Sociology Ch. 1-4 Notes
Sociology Ch. 1-4 Notes Soci 20213
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Date Created: 02/03/16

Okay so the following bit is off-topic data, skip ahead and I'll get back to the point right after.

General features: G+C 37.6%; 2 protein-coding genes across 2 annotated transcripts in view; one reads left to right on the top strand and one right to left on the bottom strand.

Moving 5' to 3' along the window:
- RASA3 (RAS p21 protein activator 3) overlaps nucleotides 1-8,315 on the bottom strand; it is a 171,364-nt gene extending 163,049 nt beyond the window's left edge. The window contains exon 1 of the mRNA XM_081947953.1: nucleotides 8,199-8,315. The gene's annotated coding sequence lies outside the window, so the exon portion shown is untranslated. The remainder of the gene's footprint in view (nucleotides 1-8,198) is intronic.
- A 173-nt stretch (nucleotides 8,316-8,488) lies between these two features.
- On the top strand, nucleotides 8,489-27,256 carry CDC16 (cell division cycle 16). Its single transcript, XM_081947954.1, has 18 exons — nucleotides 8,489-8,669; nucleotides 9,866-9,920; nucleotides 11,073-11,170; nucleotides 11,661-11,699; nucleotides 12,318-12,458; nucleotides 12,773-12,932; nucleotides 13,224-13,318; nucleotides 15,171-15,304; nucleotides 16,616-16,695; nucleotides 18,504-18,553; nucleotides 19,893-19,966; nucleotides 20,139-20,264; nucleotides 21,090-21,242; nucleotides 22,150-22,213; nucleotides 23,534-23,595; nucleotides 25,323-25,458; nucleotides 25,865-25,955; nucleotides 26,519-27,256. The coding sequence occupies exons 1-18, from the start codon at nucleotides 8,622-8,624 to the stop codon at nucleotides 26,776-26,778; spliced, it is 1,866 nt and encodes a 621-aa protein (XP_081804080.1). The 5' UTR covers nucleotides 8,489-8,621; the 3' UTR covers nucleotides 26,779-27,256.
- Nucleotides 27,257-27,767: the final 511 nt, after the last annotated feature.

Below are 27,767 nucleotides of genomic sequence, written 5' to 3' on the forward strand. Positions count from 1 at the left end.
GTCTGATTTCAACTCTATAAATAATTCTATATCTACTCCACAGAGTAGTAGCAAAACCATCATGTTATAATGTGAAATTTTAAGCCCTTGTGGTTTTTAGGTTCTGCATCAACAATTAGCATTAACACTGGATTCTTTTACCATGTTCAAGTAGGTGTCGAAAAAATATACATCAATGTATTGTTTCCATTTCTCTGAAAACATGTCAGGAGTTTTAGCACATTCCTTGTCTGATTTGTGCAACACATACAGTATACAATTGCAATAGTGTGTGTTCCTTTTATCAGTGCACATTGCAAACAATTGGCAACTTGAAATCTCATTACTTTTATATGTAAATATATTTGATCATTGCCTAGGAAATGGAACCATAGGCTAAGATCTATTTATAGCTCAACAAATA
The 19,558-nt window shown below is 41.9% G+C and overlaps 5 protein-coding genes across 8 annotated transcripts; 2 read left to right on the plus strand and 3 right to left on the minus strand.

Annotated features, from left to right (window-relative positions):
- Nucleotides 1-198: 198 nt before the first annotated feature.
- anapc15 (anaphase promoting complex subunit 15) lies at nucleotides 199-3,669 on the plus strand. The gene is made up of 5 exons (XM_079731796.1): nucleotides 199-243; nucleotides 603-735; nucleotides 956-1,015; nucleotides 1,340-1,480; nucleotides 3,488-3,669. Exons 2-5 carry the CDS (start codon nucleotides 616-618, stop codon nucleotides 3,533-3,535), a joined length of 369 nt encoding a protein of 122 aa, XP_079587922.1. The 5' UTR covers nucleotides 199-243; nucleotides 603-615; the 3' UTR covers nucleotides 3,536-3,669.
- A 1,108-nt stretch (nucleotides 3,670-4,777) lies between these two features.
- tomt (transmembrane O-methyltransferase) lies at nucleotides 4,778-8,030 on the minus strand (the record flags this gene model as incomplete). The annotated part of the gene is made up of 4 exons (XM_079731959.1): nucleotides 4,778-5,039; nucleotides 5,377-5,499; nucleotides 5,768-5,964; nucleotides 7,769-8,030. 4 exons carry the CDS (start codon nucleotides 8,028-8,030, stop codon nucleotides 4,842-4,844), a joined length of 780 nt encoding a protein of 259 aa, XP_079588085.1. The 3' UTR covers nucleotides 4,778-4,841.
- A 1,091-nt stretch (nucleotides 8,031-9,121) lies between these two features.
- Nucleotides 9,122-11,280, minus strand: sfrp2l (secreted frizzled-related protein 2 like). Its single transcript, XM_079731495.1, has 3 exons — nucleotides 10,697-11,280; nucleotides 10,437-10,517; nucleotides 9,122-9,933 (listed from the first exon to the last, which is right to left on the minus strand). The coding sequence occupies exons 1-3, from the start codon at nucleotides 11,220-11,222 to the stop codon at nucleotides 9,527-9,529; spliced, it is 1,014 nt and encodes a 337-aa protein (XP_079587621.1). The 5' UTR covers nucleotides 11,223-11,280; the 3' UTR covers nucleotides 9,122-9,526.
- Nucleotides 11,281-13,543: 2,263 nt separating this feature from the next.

Sociology Chapters 1-4 Chapter 1: Introduction Sociology: a social science that attempts to discern patterns & make generalizations about human behavior Sociologists analyze how social factors influence our personal lives Sociology is a science: o Science – aims to be objective, value-neutral, based on research o Commonsense – often biased, value-laden, inaccurate Goals of Sociology: Goal #1: Debunk social myths & identify false beliefs Stereotypes: rigid, oversimplified, generalizations about a group Women tend to be less happy in their marriages than men and are more likely than men to see problems in their marriages Women are more likely to initiate divorce Once married, men are more likely than once married women to say that they want to marry again Goal #2: Try to make explicit all implicit rules that govern social behavior Example: norms about eye contact Goal #3: study importance of group membership & people’s “social locations”, how do “social locations” affect people’s life experiences & opportunities Example: race, gender, class, culture, religion & how these things affect the way you experience the world Goal #4: identify social trends & rates Goal #5: study consequences of laws & policies, including their unintended consequences Sociology Compared To Other Subjects: Sociology vs. Anthropology o Studying modern society and cultural aspects vs. studying humankind from its very beginning to today and comparing multiple cultures Sociology vs. Political Science o Has wider scope vs. studying the political activities of humans, both use same methods of observation, interview, surveys, etc. Sociology vs. Psychology o Analyzes group behavior/patterns vs. studies behavior of individuals in society by exploring psychological/mental processes Sociology vs. Economies o Has wider scope & assumes humans are motivated by selfishness, altruism & irrationality vs. studies the economic activities of humans & assumes people are rational utility maximizers Sociological imagination (C. Wright Mills) o Ability to see that individuals’ values, attitudes, & behaviors are shaped by social forces, including culture & history o Personal troubles linked to public issues Major Theoretical Paradigms: Models or frameworks for understanding society (photo metaphor of blind men & elephant) Functionalist Paradigm: Sees society as essentially harmonious (conservative) Believe there is consensus about what norms & values are important Examines how the “parts” of society are functional/dysfunctional View society as whole unit, made up of integrated parts that work together Perspective on family: traditional, mom & dad, nuclear familiy Idea that how things currently are is the right way they should be (nuclear families) Prominent theorist: Emile Durkheim: considered a “father figure” of modern sociology Conflict Paradigm: Examines groups’ struggle for scarce resources Does not believe that people are in a state of consensus Considers how elites use their power to control less powerful groups See the continuous struggle between people, haves & have-nots, powerful & workers Usual Level of Analysis: Macrosociological Prominent theorist: Karl Marx (another “father” figure), C. Wright Mills Perspective on family: gender inequalities & housework Popularity grew in the 60s, still exists today Criticized for oversimplifying class relations & ignoring other conflicts (race, gender, sexuality) Like functionalism, it mostly ignores the micro level Symbolic Interactionism Paradigm: Examines how people use symbols to establish meaning, make sense of the world, and communicate Concerned with face-to-face interaction Considers how people see & evaluate reality Symbols: things to which we attach meaning, define our relationships, tell us how to interact with others Usual level of analysis: Microsociological Prominent theorist: George Herbert Mead (part of early American sociology tradition) Perspective on family: focused on individual things It remains very popular today Microsociology: seeks to understand local interactional contexts, methods are ethnographic, which includes participant observation and detailed interviews Macrosociology: concerned with social dynamics at a higher level of analysis, across society Chapter 2: Methods Simple important concepts: validity, reliability, generalization Quantitative methods: methods that seek to obtain information about the social work in numeric form, experiments & surveys o Pros: broad but shallow investigation, more generalizable, tends to be easier to replicate findings o Cons: difficult to probe answers, oversimplifies complex relationships, difficult to make questions completely inclusive Qualitative methods: methods try to collect information about social world not numeric, observation/ethnography & in-depth interviews o Pros: collects information that cannot easily be measured by numbers, info can be documented to describe mechanisms by which social processes occur o Cons: more open to subjectivity of researcher, can be very time consuming, can be harder to generalize, harder to test cause/effect Objectivity vs. Subjectivity o Objective: you are able to observe without being influenced by your personal standpoint o Subjective: your observations are influenced by your personal standpoint Deductive approach: starts with a theory, then hypothesis, observations and an analysis to either confirm, reject, or modify the theory (more scientific) Inductive approach: starts with observations then works to form a theory Casualty: the change in one factor that causes a change in another Reflexivity: analyzing & critically considering our own role in, and effect on, our research Surveys: ordered series of questions to receive information from respondents Content analysis: systematic analysis of content (rather than structure of a communication like a speech or film) Experimental methods: seek to alter a specific social landscape for a sample of individuals then track results in comparison to a control group Chapter 3: Culture & Media Culture: sum of the social categories & concepts we recognize in addition to our beliefs, behaviors & practices (basically, everything but nature) Culture shock: disorientation people experience when they come in contact with a fundamentally different culture, they can no longer rely on taken-for- granted assumptions about life Ethnocentrism: belief that one’s culture or group is superior to others, the tendency to view all other cultures from the perspective of one’s own Cultural relativism: the idea that other people and their ways of doing things can be understood only in terms of their own cultural context, emphasis is on not passing judgment or assigning value Material culture: everything that is part of our constructed, physical environment, including technology Nonmaterial culture: o Values: moral beliefs, general/abstract ideas about what is good & desirable in a society o Ideas/beliefs: people’s views on what is real or what is factual o Ideology: system of ideas about human life or culture (like a worldview) o Symbol: anything that represents something else to more than one person (ex. Confederate flag) o Language: organized set of symbols used to communicate (spoken, written, or gestures), there is no correct accent o Ex: Cultural scripts: rules that tell us what our behavior should look like, models of behavior/understanding that aren’t universal or natural (ex. shape our notions of gender) Subculture: distinct cultural values & behavioral patterns of a particular group in society Norms: values put into play Socialization: our internalization of society’s values, beliefs & norms Reflection theory: culture is a projection of social structures & relationships into the public space Media: any formats or vehicles that carry, present or communicate information Hegemony: historical process where a dominant group exercises moral & intellectual leadership throughout society by winning voluntary consent of masses Consumerism: belief that happiness & fulfillment can be achieved through acquiring material possessions Culture jamming: turning media against themselves Chapter 4: Media People create media The media shapes the culture in which people live The media reflects culture Individuals/groups use media to shape, redefine & change culture Hegemony: when a dominant group uses its power to get others (the masses) to go along with them by making it seem like the status quo is best or “natural” o Ex. What shows are aired? What shoes are cancelled? What news stories are given attention? 6 major companies own more than 90% of the media (Disney, CBS, Time Warner etc.) Children are currently some of the main targets of advertising. Some researchers argue many children now tie their self worth to material goods Why do we behave a certain way? o Nature o Nurture o Agency Socialization: (nurture) learning how to become a functioning member of society, internalize the values, beliefs, and norms of a society (ex. gender socialization) Who socializes us? o Media o Family o Peers o Schools o Religion Resocialization: learning new attitudes or norms required for a new social role o Total institutions control all the basics of day-to-day life (sleep, eat, play study), could be boarding school, prison, military Symbolic interaction: we interact with others using words & behaviors that have symbolic meanings o The “self” emerges from social interactions… we interact with others and perceive how others view us through these interactions o Begins in childhood o We see ourselves in relationship to others Dramaturgical theory: social life as a performance depending on setting (class vs. parties), created by Erving Goffman (not on test) Status Set: all the statuses you have at any given time o Examples: wife, teacher, mother, researcher, sister o Within each status there are multiple additional roles (as teacher, roles are teacher role & colleague role) Role strain: single status, different roles Role conflict: different statuses, different roles, tension from competing demands and expectations Beyonce is a singer, performer, mother, wife, black woman etc. Gender roles: behavioral norms assumed to accompany someone’s status as male or female Ascribed Status: you are born into status Achieved Status: you earn your status Beginning of Ch. 6 (also on test) Social Groups: o Clusters of people with whom we interact in our daily lives o 2 or more people who identify with one another o Groups contain people with shared experiences, loyalties & interests o Not every collection of individuals forms a group o The right circumstances can turn a crowd of people into a group How does group size affect how we behave? Examples: Dyad/triad Dyad: a group of two Triad: a group of three